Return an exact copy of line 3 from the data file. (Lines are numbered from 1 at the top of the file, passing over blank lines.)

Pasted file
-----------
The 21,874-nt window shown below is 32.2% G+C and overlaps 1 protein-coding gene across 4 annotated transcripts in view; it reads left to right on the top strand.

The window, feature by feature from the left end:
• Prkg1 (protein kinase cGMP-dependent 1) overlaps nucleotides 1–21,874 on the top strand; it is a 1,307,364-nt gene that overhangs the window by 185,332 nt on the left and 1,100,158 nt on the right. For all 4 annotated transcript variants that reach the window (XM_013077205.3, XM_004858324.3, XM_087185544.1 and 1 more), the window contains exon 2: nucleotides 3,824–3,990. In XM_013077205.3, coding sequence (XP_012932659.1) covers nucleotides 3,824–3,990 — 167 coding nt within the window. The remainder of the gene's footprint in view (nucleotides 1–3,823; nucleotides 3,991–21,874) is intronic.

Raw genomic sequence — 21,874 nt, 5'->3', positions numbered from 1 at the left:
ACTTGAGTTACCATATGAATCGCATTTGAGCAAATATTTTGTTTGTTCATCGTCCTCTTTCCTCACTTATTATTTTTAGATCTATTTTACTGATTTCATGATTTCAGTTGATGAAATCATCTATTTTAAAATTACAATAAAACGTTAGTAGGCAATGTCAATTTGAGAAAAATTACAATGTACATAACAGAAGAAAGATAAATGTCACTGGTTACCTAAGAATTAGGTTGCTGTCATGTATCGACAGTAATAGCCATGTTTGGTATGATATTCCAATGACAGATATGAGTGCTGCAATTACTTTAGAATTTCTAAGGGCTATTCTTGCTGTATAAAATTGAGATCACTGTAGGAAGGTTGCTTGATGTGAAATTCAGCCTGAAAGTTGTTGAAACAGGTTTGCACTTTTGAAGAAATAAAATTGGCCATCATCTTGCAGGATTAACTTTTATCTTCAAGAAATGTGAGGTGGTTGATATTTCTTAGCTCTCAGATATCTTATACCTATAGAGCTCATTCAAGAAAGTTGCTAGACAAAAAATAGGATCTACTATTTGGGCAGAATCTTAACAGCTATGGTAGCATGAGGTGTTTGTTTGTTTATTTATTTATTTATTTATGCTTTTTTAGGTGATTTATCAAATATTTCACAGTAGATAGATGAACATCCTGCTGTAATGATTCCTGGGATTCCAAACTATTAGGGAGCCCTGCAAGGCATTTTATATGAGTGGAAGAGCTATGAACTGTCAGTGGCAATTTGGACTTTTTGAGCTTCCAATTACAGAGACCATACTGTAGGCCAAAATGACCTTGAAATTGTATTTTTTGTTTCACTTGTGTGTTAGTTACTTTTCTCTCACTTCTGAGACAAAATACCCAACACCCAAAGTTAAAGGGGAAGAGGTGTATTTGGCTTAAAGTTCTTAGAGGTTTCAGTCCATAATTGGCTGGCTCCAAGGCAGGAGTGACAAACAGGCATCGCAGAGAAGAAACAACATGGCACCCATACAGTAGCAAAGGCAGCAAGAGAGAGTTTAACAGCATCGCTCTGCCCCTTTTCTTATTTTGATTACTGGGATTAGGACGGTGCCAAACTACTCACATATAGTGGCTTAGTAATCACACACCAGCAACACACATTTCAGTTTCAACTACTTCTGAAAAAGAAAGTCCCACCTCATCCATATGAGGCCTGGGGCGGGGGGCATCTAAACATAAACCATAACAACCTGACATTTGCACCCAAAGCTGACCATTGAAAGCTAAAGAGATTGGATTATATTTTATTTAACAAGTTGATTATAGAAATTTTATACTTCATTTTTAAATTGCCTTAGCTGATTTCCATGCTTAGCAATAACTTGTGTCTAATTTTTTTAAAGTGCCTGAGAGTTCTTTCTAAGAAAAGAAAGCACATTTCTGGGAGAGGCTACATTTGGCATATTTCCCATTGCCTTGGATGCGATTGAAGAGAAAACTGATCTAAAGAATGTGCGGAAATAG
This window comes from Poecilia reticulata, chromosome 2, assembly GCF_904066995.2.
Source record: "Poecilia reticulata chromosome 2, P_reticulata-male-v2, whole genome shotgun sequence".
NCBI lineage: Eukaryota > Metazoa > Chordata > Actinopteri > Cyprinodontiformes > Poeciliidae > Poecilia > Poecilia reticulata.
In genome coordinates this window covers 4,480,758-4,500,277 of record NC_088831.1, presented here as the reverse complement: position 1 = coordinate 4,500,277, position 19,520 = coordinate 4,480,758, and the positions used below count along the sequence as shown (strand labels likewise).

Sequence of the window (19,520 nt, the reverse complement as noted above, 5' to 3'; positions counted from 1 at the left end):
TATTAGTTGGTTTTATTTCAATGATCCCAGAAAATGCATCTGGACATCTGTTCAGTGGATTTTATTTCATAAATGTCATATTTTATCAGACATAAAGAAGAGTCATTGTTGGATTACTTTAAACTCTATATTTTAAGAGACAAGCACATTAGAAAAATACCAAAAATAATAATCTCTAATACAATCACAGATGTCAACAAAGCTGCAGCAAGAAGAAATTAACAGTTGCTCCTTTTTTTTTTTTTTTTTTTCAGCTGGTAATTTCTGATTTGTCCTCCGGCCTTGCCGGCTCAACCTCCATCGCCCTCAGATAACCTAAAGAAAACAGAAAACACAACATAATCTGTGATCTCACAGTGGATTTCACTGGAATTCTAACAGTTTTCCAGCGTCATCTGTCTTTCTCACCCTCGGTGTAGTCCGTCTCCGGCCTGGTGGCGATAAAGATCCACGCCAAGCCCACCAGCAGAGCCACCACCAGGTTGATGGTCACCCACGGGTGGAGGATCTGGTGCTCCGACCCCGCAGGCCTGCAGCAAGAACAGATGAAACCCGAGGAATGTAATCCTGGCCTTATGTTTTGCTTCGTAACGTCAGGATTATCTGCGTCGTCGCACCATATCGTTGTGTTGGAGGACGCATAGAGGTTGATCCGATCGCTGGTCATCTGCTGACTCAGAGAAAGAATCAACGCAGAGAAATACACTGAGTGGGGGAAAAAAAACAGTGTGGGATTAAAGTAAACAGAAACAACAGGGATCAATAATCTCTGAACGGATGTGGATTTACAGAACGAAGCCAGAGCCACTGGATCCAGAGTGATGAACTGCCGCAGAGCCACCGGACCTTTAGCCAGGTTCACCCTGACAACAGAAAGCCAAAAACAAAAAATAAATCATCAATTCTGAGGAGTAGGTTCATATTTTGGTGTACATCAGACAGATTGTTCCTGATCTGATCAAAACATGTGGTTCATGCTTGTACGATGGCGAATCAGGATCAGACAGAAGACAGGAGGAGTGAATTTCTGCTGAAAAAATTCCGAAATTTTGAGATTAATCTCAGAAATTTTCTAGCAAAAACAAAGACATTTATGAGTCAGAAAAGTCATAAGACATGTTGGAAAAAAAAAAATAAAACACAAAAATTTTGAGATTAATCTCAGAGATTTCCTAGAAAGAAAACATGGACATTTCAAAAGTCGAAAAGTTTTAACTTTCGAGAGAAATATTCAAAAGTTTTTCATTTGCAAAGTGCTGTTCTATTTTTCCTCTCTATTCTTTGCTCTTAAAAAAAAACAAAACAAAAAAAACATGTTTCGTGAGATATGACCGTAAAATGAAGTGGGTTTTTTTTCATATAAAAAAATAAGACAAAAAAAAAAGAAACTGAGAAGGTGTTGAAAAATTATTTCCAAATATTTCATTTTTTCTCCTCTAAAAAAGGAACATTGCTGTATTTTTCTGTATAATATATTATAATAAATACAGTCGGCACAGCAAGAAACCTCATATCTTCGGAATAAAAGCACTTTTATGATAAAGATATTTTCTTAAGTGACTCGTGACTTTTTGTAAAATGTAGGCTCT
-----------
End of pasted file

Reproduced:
• Prkg1 (protein kinase cGMP-dependent 1) overlaps nucleotides 1–21,874 on the top strand; it is a 1,307,364-nt gene that overhangs the window by 185,332 nt on the left and 1,100,158 nt on the right. For all 4 annotated transcript variants that reach the window (XM_013077205.3, XM_004858324.3, XM_087185544.1 and 1 more), the window contains exon 2: nucleotides 3,824–3,990. In XM_013077205.3, coding sequence (XP_012932659.1) covers nucleotides 3,824–3,990 — 167 coding nt within the window. The remainder of the gene's footprint in view (nucleotides 1–3,823; nucleotides 3,991–21,874) is intronic.